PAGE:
Going Home

“Our bodies are our first homes. If we are not safe in our bodies, we are always homeless.”

–          Shailja Patel

The idea of “home” is one that I’ve thought about a lot. What does it mean to be at home? How does the structure of the home create/protect the people who reside within the home? I’ve never really felt at home anywhere. There is a certain dis ease; a not belonging, that I find in almost every space I’m in. Small things (that’s my spot, don’t touch that, where did you get that) remind me that I’m not home.

I’m at home in my body. Sometimes I get lost within myself. Many times I get lost within myself. Sometimes music does it, sometimes poetry. Sometimes it is life that happens it pulls me away from wherever I am and into myself.

I hate coming back from those trips.

I hate leaving home.

Kenne writes:

Safe spaces are important for everyone. Everyone has a place where they go to for the sake of their own wellbeing. In Kenya, where violence abounds everywhere we turn, we go to these spaces for peace, to collaborate with others, to sustain ourselves. Women especially need these spaces because of the pall of patriarchal and anti-women violence – physical, mental, sexual and ideological – that informs many of the spaces meant to contribute to our freedom and self-actualisation.



You have been told to become smaller.

That the things you expect,

no one can give.

That happiness is

two steps

a broken tricycle

6 missed birthdays

4 unwritten poems

and a lonely tear.

That desire is a cat

tame on the outside

but ferocious on the inside.

You must keep your pussy

in check.

Smaller still,

they insist.

You have folded yourself

to conceal,



(not your fault,

this is not your fault

they are not your fault)

You have followed the

rules, and now,

you sit;

steadily racking days into

the past


to die.

Tony Mochama groped Shailja Patel.

This is what you have been waiting to hear. Already your mind is asking questions “did it happen?” “were you there?” “what personal vendetta do you have against Tony?” “Why didn’t you stop him?” Already your mind is doing all it can to absolve Tony. If, even a small bit of the blame, can be moved onto someone else. Then, yes, let’s do that. There is a shifting of focus.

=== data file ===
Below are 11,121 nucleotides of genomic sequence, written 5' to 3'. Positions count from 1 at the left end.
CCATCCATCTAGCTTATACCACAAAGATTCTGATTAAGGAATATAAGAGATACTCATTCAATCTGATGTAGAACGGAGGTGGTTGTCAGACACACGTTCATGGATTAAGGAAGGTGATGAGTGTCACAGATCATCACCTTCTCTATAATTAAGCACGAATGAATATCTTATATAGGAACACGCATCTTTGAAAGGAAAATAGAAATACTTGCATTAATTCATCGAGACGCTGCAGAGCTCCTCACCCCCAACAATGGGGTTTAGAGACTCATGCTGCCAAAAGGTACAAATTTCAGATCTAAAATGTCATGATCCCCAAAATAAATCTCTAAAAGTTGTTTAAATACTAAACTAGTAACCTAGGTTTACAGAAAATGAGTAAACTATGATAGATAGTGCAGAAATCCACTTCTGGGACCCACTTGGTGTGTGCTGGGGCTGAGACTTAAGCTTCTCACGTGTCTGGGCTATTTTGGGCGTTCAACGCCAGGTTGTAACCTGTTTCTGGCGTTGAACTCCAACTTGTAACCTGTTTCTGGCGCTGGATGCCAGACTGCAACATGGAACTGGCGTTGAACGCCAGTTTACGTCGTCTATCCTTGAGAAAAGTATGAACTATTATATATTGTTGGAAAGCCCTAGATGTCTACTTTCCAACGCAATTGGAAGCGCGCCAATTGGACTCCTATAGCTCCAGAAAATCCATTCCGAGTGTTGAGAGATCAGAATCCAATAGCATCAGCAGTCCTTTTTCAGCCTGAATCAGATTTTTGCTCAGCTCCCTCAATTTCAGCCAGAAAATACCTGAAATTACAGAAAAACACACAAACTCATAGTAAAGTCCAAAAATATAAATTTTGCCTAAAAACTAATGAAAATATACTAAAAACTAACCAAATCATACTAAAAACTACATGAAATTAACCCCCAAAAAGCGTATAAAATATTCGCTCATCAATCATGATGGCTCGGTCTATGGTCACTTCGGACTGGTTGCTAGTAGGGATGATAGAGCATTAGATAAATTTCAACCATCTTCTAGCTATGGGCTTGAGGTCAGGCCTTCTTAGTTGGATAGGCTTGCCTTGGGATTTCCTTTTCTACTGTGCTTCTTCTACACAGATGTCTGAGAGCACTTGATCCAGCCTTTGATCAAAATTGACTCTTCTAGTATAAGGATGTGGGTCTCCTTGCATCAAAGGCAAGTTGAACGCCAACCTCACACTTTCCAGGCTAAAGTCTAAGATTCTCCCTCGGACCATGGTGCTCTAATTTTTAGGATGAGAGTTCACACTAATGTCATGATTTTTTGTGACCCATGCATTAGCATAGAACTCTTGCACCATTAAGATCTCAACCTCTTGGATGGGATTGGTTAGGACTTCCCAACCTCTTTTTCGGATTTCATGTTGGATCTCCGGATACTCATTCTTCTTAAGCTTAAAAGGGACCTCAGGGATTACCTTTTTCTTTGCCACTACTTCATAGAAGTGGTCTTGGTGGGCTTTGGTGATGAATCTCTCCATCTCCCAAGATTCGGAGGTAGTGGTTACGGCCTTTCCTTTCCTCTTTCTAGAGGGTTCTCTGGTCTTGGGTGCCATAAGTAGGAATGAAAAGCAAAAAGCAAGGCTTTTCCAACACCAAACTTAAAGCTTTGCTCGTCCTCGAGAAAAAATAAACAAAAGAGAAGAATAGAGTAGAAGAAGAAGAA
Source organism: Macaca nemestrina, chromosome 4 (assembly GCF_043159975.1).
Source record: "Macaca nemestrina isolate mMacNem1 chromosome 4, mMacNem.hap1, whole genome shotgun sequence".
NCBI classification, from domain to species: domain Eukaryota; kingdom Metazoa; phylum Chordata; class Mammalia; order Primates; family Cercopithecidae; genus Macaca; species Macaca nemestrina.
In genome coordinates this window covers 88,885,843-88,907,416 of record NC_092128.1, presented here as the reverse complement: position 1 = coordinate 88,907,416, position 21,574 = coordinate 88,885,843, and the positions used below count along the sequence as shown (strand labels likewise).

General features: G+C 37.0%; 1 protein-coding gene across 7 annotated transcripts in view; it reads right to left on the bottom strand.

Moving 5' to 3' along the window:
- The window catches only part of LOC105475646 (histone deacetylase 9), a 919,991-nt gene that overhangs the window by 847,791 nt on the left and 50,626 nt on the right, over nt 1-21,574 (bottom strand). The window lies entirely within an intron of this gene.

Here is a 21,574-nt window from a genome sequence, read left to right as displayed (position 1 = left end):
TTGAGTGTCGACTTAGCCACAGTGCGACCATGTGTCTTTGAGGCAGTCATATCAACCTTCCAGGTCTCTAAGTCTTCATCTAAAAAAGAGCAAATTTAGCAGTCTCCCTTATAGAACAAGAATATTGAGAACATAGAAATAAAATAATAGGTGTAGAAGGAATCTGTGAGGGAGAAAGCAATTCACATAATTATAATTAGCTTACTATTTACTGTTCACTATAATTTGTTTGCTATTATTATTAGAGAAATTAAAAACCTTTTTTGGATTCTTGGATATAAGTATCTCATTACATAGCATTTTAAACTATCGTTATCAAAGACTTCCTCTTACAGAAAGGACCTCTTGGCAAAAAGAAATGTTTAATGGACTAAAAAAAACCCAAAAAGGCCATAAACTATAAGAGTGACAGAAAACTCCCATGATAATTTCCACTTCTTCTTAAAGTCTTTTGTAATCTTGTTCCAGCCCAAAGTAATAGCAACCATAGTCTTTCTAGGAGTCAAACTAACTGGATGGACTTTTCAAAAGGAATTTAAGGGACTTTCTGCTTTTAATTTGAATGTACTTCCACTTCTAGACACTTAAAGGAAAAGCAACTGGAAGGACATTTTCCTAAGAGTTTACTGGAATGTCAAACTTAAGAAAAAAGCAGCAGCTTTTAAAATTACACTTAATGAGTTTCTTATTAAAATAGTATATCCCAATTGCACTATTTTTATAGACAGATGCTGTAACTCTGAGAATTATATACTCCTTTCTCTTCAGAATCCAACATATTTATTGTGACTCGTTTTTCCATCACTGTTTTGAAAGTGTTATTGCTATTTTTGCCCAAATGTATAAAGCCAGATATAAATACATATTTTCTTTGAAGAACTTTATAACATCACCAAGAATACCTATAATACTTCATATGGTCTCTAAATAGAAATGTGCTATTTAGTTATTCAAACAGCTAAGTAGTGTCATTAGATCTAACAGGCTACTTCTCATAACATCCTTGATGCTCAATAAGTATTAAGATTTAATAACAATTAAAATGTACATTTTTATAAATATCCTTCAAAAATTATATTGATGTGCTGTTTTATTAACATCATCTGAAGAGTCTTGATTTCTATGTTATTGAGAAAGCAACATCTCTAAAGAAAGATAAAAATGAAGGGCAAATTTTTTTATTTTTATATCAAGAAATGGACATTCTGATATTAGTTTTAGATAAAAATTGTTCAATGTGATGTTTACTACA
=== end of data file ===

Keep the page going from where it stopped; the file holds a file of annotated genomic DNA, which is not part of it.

I’m reminded that the second Tony said he wasn’t there everybody believed him. “How can we know” “but she says” “who is” etc were not questions raised.


When a bullet

ends 14 years

of a heart’s work

why do they call it

cardiac arrest?

You ask yourself

these questions.

No one answers.

The abyss echoes back

“how many times,

must you die

before you learn?”

Kwekwe Mwandaza was murdered by the police.

In the still of the night police stormed a house and shot her, a 14 year old, point blank. According to their story she wielded a panga, ready to attack at any moment. Because if 8 men stormed your house in the middle of the night you wouldn’t reach for your panga. Because 8 trained police officers couldn’t contain a 14 year old with a panga.

Because, for the police, death is easier.


perhaps insisting to exist

is part of your revolution.

The world wants to destroy you

but you refuse to die.

Instead you stand

“I am here

I will always be here.”

They laugh

and continue to cut grass

“yes, you will.”

I’m thinking about the continuing menace in Liz watching her rapists cut grass. The re-living that she had to go through over the next few months. I’m worried about her sitting, watching her back. I fear for her.

The police were never an option though – were they?

Still, people went.

“Let us stand with all victims and survivors of sexual harassment and sexual assault. Let us create a society where sexual violence is unknown and unimaginable.”

–          Shailja Patel



you try to sit

but the scars

on your back insist

that you stand.

You try to stand

but the scars

on your feet

also refuse.

So you lie,

flat on your stomach,

face down,

lips parted,

silently screaming

into the earth.

And then you hear the


22 million voices

silently screaming

into the earth.

You are not alone.

I come back to who we allow to be safe at home. While the home has been romanticized as a place of solace, of comfort, I’m reminded that home has always been a battle ground for many women. A place of physical and emotional abuse. A place of unappreciated work. At a protest march a chant is started, “our bodies are not your battle fields.”


who will listen?

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